DART's Allegedly Public Board Meetings Are Locked Down Like Guantanamo

DART's Allegedly Public Board Meetings Are Locked Down Like Guantanamo
Flickr user Jeff Stvan

If you're looking for popcorn-worthy fireworks at a public transit-related public meeting, your best bet is to watch the Dallas City Council decide who should represent the city on the DART board, an exercise that invariably descends, as so many other discussions at City Hall do, into a bitter racial skirmish. The DART board meetings themselves, by contrast, tend to be eye-gougingly boring, filled with arcane discussions of insurance policies and widget contracts.

But the DART board is important, controlling almost a half-billion dollars in local sales tax money and setting policies that will shape Dallas and the region for decades to come. If Joe Q. Taxpayer wants a say in how that happens, he's welcome to stop by and drop his two cents.

He's technically welcome, that is. If he actually makes the trek to DART's headquarters at 1401 Pacific, chances are he won't feel very welcome.

Partly because I had some time to kill before picking my 2-year-old up from his downtown preschool, partly because I was curious about DART's efforts to woo the exurbs, and partly because I'd never actually been to a DART meeting, I showed up on Tuesday afternoon to watch the DART board's planning committee in action.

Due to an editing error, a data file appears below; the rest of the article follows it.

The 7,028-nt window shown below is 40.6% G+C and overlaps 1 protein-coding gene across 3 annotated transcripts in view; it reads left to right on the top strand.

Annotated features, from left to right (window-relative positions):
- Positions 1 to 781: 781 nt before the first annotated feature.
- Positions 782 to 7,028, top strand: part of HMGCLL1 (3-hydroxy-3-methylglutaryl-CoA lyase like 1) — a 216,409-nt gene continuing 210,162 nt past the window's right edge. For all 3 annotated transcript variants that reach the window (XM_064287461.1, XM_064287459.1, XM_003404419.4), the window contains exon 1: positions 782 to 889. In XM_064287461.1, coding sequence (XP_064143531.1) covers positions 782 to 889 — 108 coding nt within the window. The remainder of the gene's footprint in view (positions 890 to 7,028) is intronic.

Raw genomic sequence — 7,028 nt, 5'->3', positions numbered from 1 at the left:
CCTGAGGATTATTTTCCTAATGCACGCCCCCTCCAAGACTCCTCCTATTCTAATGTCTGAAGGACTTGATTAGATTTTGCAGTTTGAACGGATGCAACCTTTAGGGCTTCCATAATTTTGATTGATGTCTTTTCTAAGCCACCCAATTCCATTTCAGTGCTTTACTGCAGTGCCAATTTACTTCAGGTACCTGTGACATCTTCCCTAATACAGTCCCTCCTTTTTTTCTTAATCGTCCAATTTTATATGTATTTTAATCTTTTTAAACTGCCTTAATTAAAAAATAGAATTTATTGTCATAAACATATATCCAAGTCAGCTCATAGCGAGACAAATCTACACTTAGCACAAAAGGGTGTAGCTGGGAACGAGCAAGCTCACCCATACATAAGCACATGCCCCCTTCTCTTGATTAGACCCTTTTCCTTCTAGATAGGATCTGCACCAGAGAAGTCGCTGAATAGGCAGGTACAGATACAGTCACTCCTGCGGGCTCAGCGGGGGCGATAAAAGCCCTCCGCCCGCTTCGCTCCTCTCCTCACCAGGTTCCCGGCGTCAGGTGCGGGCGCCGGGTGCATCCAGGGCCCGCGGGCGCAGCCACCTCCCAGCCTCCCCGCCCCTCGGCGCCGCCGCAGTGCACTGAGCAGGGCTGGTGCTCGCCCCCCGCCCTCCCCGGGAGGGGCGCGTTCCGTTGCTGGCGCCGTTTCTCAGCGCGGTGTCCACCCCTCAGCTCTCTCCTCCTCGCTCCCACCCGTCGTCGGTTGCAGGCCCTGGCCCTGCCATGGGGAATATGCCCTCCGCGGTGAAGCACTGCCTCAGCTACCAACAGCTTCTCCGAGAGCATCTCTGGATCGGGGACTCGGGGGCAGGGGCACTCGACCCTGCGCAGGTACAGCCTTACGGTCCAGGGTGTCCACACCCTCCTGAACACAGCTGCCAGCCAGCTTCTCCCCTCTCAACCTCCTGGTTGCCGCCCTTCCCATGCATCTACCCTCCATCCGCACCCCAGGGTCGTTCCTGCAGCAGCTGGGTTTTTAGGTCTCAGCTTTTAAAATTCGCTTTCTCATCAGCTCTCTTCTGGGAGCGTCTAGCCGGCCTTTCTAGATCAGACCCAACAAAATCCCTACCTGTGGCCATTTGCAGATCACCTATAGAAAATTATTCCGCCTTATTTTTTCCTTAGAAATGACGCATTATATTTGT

I made it in without being subjected to a cavity search. But just barely.

The first challenge was finding the meeting. The agenda said it was on the first floor, but wandering around the lobby, there was no indication there was any sort of public gathering happening. I asked the security guard at the main desk and she gave me a cool shrug. If there was a meeting, it would probably be in there she said, nodding to a nondescript door tucked into an unobtrusive recess that was guarded by a metal detector and elderly rent-a-cop at a folding table.

The rent-a-cop also shrugged when I asked about the board meeting. There was some sort of meeting happening behind the door, but he didn't know what kind of meeting it was. Spotting Dallas Morning News transportation reporter Brandon Formby's name on the sign-in sheet just above the blank on the sign-in sheet the guard made me sign, I decided I was probably in the right place.

The clueless security personnel and the sign-in sheet didn't bother me. Neither did the security guy poking around in my backpack or making me walk through the metal detector. Probably a layer or two more than is completely necessary, but not that unreasonable. Better safe then sorry.

It started to feel a bit stupid when the guy pulled out a security wand and waved it around me, examining my clothes for ... lunch stains? loose threads? ... with what looked like a black light at the wand's tip. It started to feel really stupid when, as I was finally about to reach the hallowed door, the first security guard called out sternly that I wasn't allowed to take my backpack inside.